Legend of the Guardians: The Owls of Ga’Hoole (Film Review)
3 out of 4 stars
For those seeking a relief from the winter season’s heavy drama, director Zack Snyder’s first foray into animation should easily fulfil their wish. With its frenetic action, dazzling effects, and masterful direction, ‘Legend of the Guardians’ consistently entertains from start to finish, even if it’s the weakest of 2010’s animated films. Hopefully, Synder will build on his experience here and reach greater heights with his next family outing.
‘Legend of the Guardians’ tells the story of a young barn owl called Soren (Jim Sturgess), who dreams of learning to fly and joining the ranks of the Guardians of Ga’Hoole, the legendary defenders of the owl kingdom.
However, Soren’s courage will be put to the test when he and his brother Kludd (Ryan Kwanten) are abducted by a group of owls led by Metalhawk (Joel Edgerton), a cruel tyrant intent on enslaving the entire owl population.
With the help of fellow companions Grimble (Hugo Weaving), Gylfie (Emily Barclay), and Allomere (Sam Neill), Soren must escape from Metalhawk’s grasp and become the soldier he always dreamed of in the process.
If there’s a damning flaw in the production, it’s the film’s clichéd and largely unengaging story. Both in its structure and plot, the film almost resembles an animated remake of ‘Lord of the Rings’, only with talking owls substituting for hobbits and elves. Some of the most obvious cases of this include Metalhawk’s satanic armour, the Mordor-like volcano lair of his army, and the Shire-like ease of the barn owl kingdom. Indeed, it’s surprising Peter Jackson didn’t sue Warner Bros. for copyright infringement.
As well as being unoriginal, the story is also painfully complex, enough to irritate sizeable portions of the audience. Almost every five minutes, a new character is haphazardly introduced, making it difficult to form genuine emotional bonds with any of the owls. Similarly, the rapid location changes also work against the film’s narrative, disorienting the viewer even further. Looking at its disjointed plot, it’s easy to see that basing the film’s screenplay on three separate children’s novels was clearly a poor decision on the part of its writers.
In turn, this leads to another of the film’s major flaws: its near total lack of drama and character development. None of the owls except for Soren have any social dialogue at all except for puns and gags, with the lines being limited to banal exposition such as ‘this way to the Guardians’ and ‘the Pure Ones are approaching!’. Arguably, Zack Snyder would have been better advised to remove the owls’ power of speech altogether. Likewise, the emotional implications of Soren’s conflict with his father and brother are also ignored by the script, which uses them simply to shoehorn extra action scenes into the film. When compared with the heartfelt drama of ‘Toy Story 3’ and ‘How to Train Your Dragon’, it’s hard not to feel disappointed by the film’s emotional vacuum.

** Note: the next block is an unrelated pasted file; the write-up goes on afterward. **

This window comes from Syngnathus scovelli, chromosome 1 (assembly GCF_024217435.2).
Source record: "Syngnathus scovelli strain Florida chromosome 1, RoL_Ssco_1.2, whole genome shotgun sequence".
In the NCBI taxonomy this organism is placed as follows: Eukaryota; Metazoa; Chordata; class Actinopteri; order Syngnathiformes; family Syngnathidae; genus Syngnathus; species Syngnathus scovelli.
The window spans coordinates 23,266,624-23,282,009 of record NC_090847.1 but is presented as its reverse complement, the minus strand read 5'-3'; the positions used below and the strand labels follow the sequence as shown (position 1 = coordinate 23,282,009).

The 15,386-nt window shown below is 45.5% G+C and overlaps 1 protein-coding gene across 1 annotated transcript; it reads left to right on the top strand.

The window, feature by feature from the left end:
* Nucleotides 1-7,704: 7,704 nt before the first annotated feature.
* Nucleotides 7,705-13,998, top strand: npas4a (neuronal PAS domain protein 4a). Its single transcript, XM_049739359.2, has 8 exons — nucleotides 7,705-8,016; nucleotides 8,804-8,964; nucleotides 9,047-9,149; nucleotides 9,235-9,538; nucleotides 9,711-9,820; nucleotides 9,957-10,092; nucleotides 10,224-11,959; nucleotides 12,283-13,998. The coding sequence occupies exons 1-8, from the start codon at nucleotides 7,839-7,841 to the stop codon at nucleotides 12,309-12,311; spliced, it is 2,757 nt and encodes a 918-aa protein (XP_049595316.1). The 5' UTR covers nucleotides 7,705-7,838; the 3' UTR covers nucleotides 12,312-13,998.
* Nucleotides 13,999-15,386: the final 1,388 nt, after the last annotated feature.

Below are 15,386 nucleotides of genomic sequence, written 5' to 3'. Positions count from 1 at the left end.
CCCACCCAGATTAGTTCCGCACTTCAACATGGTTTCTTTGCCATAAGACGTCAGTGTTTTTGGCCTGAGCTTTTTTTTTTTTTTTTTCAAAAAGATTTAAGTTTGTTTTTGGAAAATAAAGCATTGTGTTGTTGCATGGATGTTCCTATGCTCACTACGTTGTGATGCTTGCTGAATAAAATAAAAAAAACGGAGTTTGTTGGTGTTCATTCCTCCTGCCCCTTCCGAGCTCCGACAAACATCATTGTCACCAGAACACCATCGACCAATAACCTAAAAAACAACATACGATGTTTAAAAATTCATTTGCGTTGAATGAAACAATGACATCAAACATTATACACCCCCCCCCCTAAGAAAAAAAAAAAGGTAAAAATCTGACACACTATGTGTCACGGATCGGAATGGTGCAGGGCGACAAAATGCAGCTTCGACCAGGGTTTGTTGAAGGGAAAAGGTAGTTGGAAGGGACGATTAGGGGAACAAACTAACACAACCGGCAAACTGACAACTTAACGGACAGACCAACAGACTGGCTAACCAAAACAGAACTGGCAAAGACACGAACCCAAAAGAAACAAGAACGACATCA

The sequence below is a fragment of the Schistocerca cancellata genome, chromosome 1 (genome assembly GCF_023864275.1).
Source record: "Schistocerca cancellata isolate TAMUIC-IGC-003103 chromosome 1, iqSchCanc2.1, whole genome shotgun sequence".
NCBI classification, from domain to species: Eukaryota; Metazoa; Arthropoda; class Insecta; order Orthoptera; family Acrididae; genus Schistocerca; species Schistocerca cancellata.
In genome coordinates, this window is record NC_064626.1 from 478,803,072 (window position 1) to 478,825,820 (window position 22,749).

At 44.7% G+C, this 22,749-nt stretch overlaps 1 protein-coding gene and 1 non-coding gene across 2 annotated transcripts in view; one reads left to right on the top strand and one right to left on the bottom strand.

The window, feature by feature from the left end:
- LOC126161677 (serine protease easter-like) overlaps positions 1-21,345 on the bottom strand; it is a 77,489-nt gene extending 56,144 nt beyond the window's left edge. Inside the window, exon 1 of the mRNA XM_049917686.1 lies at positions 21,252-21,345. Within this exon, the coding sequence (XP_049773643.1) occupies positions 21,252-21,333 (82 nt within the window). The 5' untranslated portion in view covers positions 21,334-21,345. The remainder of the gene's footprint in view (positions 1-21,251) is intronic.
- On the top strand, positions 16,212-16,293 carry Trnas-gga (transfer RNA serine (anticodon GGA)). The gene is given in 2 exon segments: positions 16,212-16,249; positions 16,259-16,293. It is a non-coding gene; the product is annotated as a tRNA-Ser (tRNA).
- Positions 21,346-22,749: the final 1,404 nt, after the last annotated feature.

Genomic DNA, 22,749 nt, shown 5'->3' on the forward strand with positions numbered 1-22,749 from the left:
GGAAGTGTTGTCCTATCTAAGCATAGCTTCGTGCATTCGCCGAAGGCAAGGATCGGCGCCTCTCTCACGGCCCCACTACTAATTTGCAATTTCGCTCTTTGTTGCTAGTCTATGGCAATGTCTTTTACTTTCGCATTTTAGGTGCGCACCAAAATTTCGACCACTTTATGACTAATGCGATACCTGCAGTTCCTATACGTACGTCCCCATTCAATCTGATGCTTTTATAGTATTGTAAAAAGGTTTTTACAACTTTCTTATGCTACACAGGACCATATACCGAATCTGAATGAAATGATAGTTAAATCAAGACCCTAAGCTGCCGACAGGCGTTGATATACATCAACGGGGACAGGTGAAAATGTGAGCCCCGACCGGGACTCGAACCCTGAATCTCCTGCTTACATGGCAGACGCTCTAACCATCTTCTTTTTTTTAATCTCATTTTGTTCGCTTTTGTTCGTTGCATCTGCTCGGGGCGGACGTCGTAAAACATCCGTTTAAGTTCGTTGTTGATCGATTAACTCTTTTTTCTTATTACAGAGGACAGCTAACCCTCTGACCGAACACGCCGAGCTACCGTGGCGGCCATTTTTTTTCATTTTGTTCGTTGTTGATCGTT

For all its narrative flaws however, ‘Guardians’ is still an undeniable visual treat. Whether it’s the dazzling aerial battles, the stunning landscapes of fiery-red volcanoes and icy-blue glaciers, or even the amusing facial expressions of Soren and his owl brethren, the film literally transports the viewer into the midst of the action thanks to its groundbreaking cinematography. Once again, ‘Guardians’ visual marvels stand as solid proof of 3-D as the medium of choice for premium effects-driven pictures.
Of course, with the director of ‘Watchmen’ and ‘300’ behind the camera, it comes as no surprise that the film’s action is also nothing short of exceptional. Easily rivalling live action pictures such as ‘Salt’ and ‘The Expendables’ in terms of sheer suspense and spectacle, ‘Guardians’ is filled with truly jaw-dropping battles and aerial scenes which would fit just as perfectly in ‘Gladiator’ or ‘Star Wars’. Two particular highlights of the film include the final epic assault on Metalhawk’s volcano lair and Soren’s vertigo-inducing flight through an ocean cyclone, which leave the audiences at the edge of their seats thanks to Synder ‘s frantic direction and the immersive 3-D effects. In fact, it’s debatable whether the movie would be better classified as a straightforward action/adventure film rather than a family picture, considering its visceral intensity.
Additionally, ‘Guardians’ also has a sense of humour to complement its thrills and liven up its mediocre story. When not spouting military commands or revealing third-rate plot twists, characters such as Hugo Weaving’s Grimble and David Wenham’s Digger actually have a surprisingly witty array of quips at their disposal, bringing a sense of mirth and light-heartedness to the film’s proceedings. Similarly, the rest of the mostly Australian cast also brings enthusiasm aplenty to their roles, even if many have little more than cameos in the final cut.
And of course, credit must be given to the band Owl City for the film’s infectious title theme ‘To the Sky’. A shamelessly sugar-coated pop rock anthem, the theme works unexpectedly well in the context of the film, and should further brighten the moods of audiences as they leave the theatres.
On more than one level, ‘Guardians’ recalls ‘Alice in Wonderland’, another fantasy epic with a story that failed to match the intrigue of its lavish effects. Unlike that film though, ‘Guardians’ boasts flashes of genuine inspiration in its visuals and set pieces, and manages to be consistently thrilling and fun. It may not be legendary, but ‘Guardians’ is still solid family entertainment from start to finish.
‘Legend of the Guardians: The Owls of Ga’Hoole’ is currently playing in Hong Kong.